Overview.

We are proud to have continued our relationship with the British Museum with this scheme to repair and carry out general conservation works to, the Grade II listed cast iron gates that form the main entrance on Great Russell Street.

The gates were originally installed in 1852, each weighing approximately 5 tons and operated by means of a windlass and were fitted above an underground passage.

Any conservation or restoration work to historic cast ironwork requires a sensitive approach, and the British Museum main gates were no exception. With this in mind Curo Construction carried out numerous surveys, with hundreds of photos taken, to ensure that all methods and materials that were used were in keeping to the original craftsmanship of these iconic gates. Thorough investigations of potential specialist engineering conservators were carried out by our commercial and design teams to ensure we could gather the best possible partners for the project.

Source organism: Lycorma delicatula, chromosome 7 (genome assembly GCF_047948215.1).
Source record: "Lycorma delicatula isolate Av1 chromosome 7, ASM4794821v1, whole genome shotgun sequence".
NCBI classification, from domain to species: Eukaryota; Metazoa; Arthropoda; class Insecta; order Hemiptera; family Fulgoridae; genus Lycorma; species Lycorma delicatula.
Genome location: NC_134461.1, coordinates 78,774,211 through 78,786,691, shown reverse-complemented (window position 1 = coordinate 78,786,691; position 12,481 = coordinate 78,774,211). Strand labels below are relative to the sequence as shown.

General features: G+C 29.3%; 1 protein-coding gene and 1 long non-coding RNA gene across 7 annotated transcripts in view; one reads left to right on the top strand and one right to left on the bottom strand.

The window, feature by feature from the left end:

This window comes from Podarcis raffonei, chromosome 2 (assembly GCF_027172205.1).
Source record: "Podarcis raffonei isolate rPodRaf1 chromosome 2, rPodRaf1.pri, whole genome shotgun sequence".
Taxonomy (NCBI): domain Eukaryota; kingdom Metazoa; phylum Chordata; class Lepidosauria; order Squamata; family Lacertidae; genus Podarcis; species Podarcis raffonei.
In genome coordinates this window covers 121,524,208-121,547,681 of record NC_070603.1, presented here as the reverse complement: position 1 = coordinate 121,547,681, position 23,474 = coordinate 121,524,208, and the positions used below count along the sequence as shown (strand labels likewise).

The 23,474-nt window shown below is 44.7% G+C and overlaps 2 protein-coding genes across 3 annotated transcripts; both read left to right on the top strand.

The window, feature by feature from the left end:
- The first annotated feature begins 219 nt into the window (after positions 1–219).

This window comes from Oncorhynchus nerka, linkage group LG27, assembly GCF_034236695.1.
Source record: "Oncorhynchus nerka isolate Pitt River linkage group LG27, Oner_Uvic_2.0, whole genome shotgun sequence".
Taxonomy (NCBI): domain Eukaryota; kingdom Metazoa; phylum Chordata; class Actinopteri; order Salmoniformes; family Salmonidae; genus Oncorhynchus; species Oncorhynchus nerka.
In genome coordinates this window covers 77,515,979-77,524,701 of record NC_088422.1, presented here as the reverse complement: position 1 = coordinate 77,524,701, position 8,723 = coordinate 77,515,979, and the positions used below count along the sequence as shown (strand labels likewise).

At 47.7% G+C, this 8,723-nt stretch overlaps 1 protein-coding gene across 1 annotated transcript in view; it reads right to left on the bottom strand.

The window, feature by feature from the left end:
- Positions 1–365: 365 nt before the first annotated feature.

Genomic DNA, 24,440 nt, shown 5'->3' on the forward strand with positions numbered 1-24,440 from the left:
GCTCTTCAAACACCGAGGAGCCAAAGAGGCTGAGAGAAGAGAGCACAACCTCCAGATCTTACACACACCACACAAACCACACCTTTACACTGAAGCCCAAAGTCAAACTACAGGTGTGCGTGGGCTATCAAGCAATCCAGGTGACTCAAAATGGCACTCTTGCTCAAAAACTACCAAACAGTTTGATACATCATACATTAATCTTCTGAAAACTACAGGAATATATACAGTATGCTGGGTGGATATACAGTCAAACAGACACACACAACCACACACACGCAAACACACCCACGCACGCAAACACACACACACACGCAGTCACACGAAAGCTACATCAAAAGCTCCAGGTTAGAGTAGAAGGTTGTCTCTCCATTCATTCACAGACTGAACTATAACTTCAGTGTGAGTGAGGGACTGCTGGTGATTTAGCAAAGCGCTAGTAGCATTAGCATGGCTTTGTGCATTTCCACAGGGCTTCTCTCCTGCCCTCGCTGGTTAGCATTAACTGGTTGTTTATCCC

As part of the works package, a full record of the methods and materials used was kept to ensure future historians have the necessary information to assess and plan for future works. The works comprised of restoring the gates to a sound and maintainable condition, and replacing any missing or significantly damaged elements, after gaining client approval. This included the repair and refit of a damaged run of cast iron forming skirt to the gate.

All finishes and decorations were then made good and matched to the existing surrounding details. In addition, all lubrication points, including bronze bearing for both gates, were treated and cleaned. The basement area itself was fully cleaned, including drains, foot ladder and strip drains, with debris and rubbish removed. The bevel gears inside the main pillars were also recommissioned so that the gates could be manually opened once again.

Client

The British Museum

Architect

Purcell

Sector

Arts, Heritage & Culture

Contract Type

JCT Minor Works

Gallery of works.